Two Businesses, One LLC?By
My wife and I have a couple of small DBA (doing business as) retail ventures, one selling pet products and the other jewelry. The scale is small, and we treat each venture and each Web site as a distinct entity under the umbrella of one DBA name. Should we form an umbrella LLC to help protect us? We'd like to avoid the extra time, expense, and hassle factor of two LLCs, especially since we use a single state sales tax ID, and share resources and assets, including a bank account.—K.D., Manatee County, Fla.
Although your companies are both selling products retail, jewelry and pets are not closely related enough (unless you're selling diamond dog collars) to justifiably fall under one umbrella entity.
For instance, there's not much liability in the jewelry business unless you lose or damage rings and necklaces you take in for repairs, says Mike Greenwald, partner in charge of tax services at accounting firm Marcum in New York . But there is considerable risk of liability in the pet products business, particularly if you're selling food, supplements, medicines, or anything else that could potentially harm an animal.
"I tell my clients that if they're running multiple businesses, or they own multiple properties, they should try to separate them for liability purposes," Greenwald says. "If you're going to start a business and you're serious about wanting to make it successful, why not put all the pieces in place up front, when it's easy?"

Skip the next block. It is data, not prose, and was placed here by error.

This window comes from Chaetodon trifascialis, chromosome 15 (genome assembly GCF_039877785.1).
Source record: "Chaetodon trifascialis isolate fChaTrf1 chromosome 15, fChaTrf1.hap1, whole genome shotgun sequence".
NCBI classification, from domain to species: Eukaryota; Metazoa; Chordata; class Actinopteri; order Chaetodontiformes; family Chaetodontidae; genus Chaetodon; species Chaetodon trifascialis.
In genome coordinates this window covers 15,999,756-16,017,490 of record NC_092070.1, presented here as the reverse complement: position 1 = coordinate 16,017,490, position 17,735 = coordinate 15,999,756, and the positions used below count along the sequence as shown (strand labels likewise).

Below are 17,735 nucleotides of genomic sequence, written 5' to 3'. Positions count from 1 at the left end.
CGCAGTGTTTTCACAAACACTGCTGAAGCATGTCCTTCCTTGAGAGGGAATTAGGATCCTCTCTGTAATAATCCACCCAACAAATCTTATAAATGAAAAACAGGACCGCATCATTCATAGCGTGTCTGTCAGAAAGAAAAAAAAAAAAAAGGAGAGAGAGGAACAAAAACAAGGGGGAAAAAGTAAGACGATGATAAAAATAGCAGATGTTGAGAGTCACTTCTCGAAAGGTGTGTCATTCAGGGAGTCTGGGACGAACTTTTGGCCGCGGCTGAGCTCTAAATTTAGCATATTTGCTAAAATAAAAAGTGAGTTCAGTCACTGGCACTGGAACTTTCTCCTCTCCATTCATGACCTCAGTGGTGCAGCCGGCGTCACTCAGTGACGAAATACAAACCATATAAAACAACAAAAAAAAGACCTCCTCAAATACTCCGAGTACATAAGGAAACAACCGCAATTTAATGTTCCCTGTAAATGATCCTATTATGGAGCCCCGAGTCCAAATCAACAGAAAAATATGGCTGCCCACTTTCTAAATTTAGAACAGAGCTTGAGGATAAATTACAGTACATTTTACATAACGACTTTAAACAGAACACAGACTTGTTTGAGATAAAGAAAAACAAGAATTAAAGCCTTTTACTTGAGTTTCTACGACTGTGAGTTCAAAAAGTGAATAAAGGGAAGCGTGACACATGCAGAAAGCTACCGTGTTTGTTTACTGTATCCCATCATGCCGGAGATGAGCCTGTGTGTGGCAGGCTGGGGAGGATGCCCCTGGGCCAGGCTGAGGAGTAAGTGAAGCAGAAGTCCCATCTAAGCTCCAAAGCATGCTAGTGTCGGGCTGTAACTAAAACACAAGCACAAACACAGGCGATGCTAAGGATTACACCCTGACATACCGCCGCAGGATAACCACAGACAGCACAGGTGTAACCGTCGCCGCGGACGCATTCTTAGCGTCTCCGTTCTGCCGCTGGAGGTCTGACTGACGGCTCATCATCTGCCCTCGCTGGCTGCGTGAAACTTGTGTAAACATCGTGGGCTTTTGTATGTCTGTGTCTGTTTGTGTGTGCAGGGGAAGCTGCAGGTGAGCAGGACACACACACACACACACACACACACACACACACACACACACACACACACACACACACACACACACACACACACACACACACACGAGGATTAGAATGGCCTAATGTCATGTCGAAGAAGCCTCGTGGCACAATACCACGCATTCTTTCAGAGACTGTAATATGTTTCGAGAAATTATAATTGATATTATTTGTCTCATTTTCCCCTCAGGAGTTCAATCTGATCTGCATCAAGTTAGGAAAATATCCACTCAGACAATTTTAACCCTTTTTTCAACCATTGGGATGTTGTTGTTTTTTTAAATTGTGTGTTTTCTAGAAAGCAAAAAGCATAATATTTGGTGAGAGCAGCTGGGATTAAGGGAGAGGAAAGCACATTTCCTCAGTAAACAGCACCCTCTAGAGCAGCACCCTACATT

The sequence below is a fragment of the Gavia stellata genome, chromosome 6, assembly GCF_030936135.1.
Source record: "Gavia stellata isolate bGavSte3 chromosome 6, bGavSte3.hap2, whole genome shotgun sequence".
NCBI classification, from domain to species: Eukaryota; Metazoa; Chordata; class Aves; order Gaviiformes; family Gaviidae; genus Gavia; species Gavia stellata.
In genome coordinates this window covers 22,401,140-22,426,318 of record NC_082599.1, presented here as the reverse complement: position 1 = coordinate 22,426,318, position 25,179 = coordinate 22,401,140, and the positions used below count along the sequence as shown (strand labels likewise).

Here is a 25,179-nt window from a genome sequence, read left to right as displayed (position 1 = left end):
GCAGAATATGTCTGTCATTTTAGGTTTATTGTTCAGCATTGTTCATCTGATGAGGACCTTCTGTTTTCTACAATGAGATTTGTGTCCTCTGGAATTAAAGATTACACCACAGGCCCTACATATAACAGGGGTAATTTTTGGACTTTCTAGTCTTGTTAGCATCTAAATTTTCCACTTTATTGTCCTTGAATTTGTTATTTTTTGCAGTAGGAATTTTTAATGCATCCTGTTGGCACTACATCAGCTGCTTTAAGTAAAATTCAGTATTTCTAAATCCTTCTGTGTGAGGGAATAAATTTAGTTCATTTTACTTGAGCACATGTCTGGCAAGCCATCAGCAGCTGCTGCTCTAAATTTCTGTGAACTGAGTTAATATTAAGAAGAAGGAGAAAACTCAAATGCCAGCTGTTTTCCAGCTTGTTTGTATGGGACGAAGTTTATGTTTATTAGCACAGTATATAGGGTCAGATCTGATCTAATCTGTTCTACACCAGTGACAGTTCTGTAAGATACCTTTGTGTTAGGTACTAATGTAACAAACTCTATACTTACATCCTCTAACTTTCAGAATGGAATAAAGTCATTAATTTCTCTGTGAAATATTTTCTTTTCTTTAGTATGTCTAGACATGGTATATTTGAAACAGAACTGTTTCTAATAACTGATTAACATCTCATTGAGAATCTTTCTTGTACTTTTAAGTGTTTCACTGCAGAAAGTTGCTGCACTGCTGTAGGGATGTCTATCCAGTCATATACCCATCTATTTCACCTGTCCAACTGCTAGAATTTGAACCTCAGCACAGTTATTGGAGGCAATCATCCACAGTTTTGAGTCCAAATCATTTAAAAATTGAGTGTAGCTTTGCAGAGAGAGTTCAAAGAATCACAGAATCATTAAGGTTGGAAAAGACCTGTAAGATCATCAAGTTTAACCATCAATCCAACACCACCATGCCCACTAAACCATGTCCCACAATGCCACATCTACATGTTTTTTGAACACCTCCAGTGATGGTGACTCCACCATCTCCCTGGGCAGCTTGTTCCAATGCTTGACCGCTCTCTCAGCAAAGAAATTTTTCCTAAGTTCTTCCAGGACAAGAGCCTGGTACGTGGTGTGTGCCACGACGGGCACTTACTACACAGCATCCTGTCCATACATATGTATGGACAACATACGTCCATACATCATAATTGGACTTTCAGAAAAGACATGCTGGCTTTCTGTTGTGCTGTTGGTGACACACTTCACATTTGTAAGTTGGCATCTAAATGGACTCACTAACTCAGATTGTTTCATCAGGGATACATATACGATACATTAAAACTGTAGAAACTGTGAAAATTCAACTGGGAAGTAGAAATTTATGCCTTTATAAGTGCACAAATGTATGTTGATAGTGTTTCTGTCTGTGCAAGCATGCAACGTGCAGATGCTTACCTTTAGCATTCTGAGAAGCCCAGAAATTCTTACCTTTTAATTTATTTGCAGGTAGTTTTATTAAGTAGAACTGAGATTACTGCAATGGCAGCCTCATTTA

Think Ahead to a Possible Sale
You can create a single-member limited liability company very inexpensively online, or for a little more through an attorney, and have very little added expense or hassle beyond the initial set-up, Greenwald says. "An LLC is not like a corporation where you have to file annual minutes and do ongoing accounting," he says. "It's a disregarded entity for tax purposes, so you can spend a couple hundred bucks establishing the entity and then continue on operating your business in whatever form you were operating it before."
The advantage to establishing separate LLCs goes beyond isolating liability and protecting your personal assets. "If you want to sell the business, you've got a legal entity to market and you've got a separate balance sheet. That gives you a better track record if you want to borrow money and puts you on a more business-like footing," Greenwald says.
When you establish the LLCs, you should also get separate bank accounts. "You're running into a very distinct disadvantage by co-mingling funds in one account, particularly if you one of the entities really takes off and you want to expand, obtain financing, or someday want to sell," Greenwald says. "It will be hard to demonstrate to a bank or buyer what the distinct operations of the companies are. It's much easier to separate them now than it will be when they've grown and gotten 10 or 15 years of operating history."
Talk to your accountant, lawyer, or mentor about your plans. It's likely they will tell you to go to the effort of setting up your companies properly now when the cost is relatively small and you need to establish a proper foundation. "Doing it the right way won't bog you down to the extent you think it might," Greenwald says.
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